Death of loved ones is hard on undocumented immigrants
The death of a loved one is never easy to endure, but for undocumented immigrants, the psychological toll is particularly rough, according to new research from Rice University.
"Miles over mind: Transnational death and its association with psychological distress among undocumented Mexican immigrants" appears in the journal Death Studies. It examines how the loss of a loved one who was living outside the U.S. impacts relatives living in the U.S. without documentation.
The study of 248 undocumented Mexican immigrants living in a medium-size city near the U.S.-Mexico border found that a high proportion of these individuals were experiencing stress associated with the death of a loved one living in a different country.
Eighty-five percent of study participants had experienced a transnational death in their families, and those individuals were more than twice as likely to meet the criteria for clinically significant psychological distress compared with individuals who had not.
"Death is always a stressful and sad time, but this is particularly true for individuals living in the U.S. without documentation," said Luz Garcini, a Rice Academy affiliate in the Department of Psychological Sciences and a scholar at Rice's Baker Institute for Public Policy whose research focuses on identification of the physical and mental health needs of the undocumented community. "Over the course of our studies with undocumented immigrants, we have noticed that a large number are experiencing stress associated with transnational death."
Garcini said multiple issues factor into why undocumented individuals have a harder time dealing with the death of loved ones. She said they are often blamed for being in the U.S. illegally and, because of their status, feel limited from traveling to visit loved ones who are near death. When their loved one dies, they often feel guilt for their inability to be with that person as they died, and they are often unable to express their grief in a typical way due to the lack of resources and support networks available to people who live in the country legally.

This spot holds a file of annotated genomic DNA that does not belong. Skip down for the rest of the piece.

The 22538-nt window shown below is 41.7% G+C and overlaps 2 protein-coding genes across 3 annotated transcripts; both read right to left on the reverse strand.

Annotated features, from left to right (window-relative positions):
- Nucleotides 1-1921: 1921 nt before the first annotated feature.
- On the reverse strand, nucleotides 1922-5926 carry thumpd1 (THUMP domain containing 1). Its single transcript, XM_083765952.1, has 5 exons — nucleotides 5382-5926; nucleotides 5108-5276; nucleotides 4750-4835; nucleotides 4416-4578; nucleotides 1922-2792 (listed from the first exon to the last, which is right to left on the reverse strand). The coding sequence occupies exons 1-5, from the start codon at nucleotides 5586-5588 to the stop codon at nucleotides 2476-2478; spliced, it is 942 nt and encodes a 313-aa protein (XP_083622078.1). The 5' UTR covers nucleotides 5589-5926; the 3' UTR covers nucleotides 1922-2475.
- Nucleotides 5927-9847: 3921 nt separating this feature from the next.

"Ultimately, they talk about it less and blame themselves more, which is associated with increased stress," she said.
Garcini said the experiences of undocumented immigrants ultimately impact their communities as a whole, so it is in the best interest of everyone to find ways to support them. She hopes her research will lead to the development of cost-effective and easily disseminated interventions to improve the health of these people.
The cross-sectional study used respondent-driven sampling (RDS), which is currently the most reliable method to study hard-to-reach populations and has been used previously in the study of undocumented immigrants. Participants were 18 years or older, of Mexican origin and undocumented. Data was collected between 2014 and 2015.